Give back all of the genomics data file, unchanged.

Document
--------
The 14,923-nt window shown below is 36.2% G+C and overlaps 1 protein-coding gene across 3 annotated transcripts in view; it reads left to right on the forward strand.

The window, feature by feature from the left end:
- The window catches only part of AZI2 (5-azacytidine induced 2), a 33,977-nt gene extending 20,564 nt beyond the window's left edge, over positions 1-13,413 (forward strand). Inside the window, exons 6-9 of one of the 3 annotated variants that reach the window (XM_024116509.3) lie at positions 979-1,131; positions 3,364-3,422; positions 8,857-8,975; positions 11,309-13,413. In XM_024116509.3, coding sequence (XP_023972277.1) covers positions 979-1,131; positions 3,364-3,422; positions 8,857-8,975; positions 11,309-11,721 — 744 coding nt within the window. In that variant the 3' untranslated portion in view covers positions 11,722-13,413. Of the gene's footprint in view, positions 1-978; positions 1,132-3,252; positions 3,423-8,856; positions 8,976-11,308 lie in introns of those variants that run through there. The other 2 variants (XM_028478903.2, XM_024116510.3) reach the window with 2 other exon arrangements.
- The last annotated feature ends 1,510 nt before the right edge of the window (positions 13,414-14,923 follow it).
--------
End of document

The 14,923-nt window shown below is 36.2% G+C and overlaps 1 protein-coding gene across 3 annotated transcripts in view; it reads left to right on the forward strand.

The window, feature by feature from the left end:
- The window catches only part of AZI2 (5-azacytidine induced 2), a 33,977-nt gene extending 20,564 nt beyond the window's left edge, over positions 1-13,413 (forward strand). Inside the window, exons 6-9 of one of the 3 annotated variants that reach the window (XM_024116509.3) lie at positions 979-1,131; positions 3,364-3,422; positions 8,857-8,975; positions 11,309-13,413. In XM_024116509.3, coding sequence (XP_023972277.1) covers positions 979-1,131; positions 3,364-3,422; positions 8,857-8,975; positions 11,309-11,721 — 744 coding nt within the window. In that variant the 3' untranslated portion in view covers positions 11,722-13,413. Of the gene's footprint in view, positions 1-978; positions 1,132-3,252; positions 3,423-8,856; positions 8,976-11,308 lie in introns of those variants that run through there. The other 2 variants (XM_028478903.2, XM_024116510.3) reach the window with 2 other exon arrangements.
- The last annotated feature ends 1,510 nt before the right edge of the window (positions 13,414-14,923 follow it).